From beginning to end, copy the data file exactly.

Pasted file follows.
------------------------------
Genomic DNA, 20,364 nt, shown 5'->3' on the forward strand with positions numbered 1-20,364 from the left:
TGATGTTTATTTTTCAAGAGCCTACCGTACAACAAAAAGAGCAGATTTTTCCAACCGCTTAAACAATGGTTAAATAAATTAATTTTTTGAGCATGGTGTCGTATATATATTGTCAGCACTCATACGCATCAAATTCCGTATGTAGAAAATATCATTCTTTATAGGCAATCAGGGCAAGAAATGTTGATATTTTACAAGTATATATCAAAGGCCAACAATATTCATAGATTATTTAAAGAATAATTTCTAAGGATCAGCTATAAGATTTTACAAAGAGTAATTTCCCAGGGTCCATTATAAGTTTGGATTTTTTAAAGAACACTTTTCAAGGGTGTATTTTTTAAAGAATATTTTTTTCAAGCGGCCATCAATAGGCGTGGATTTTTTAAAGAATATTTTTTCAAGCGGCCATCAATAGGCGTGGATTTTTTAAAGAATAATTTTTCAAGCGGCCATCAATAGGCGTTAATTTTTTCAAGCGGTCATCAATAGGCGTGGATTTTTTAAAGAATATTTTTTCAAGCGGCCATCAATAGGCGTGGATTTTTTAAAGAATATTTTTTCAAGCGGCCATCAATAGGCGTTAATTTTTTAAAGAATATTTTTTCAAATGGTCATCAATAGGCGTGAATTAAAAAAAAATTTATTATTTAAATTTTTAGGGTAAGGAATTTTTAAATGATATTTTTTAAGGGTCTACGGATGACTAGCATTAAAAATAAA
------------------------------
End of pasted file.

Genomic DNA, 20,364 nt, shown 5'->3' on the forward strand with positions numbered 1-20,364 from the left:
TGATGTTTATTTTTCAAGAGCCTACCGTACAACAAAAAGAGCAGATTTTTCCAACCGCTTAAACAATGGTTAAATAAATTAATTTTTTGAGCATGGTGTCGTATATATATTGTCAGCACTCATACGCATCAAATTCCGTATGTAGAAAATATCATTCTTTATAGGCAATCAGGGCAAGAAATGTTGATATTTTACAAGTATATATCAAAGGCCAACAATATTCATAGATTATTTAAAGAATAATTTCTAAGGATCAGCTATAAGATTTTACAAAGAGTAATTTCCCAGGGTCCATTATAAGTTTGGATTTTTTAAAGAACACTTTTCAAGGGTGTATTTTTTAAAGAATATTTTTTTCAAGCGGCCATCAATAGGCGTGGATTTTTTAAAGAATATTTTTTCAAGCGGCCATCAATAGGCGTGGATTTTTTAAAGAATAATTTTTCAAGCGGCCATCAATAGGCGTTAATTTTTTCAAGCGGTCATCAATAGGCGTGGATTTTTTAAAGAATATTTTTTCAAGCGGCCATCAATAGGCGTGGATTTTTTAAAGAATATTTTTTCAAGCGGCCATCAATAGGCGTTAATTTTTTAAAGAATATTTTTTCAAATGGTCATCAATAGGCGTGAATTAAAAAAAAATTTATTATTTAAATTTTTAGGGTAAGGAATTTTTAAATGATATTTTTTAAGGGTCTACGGATGACTAGCATTAAAAATAAA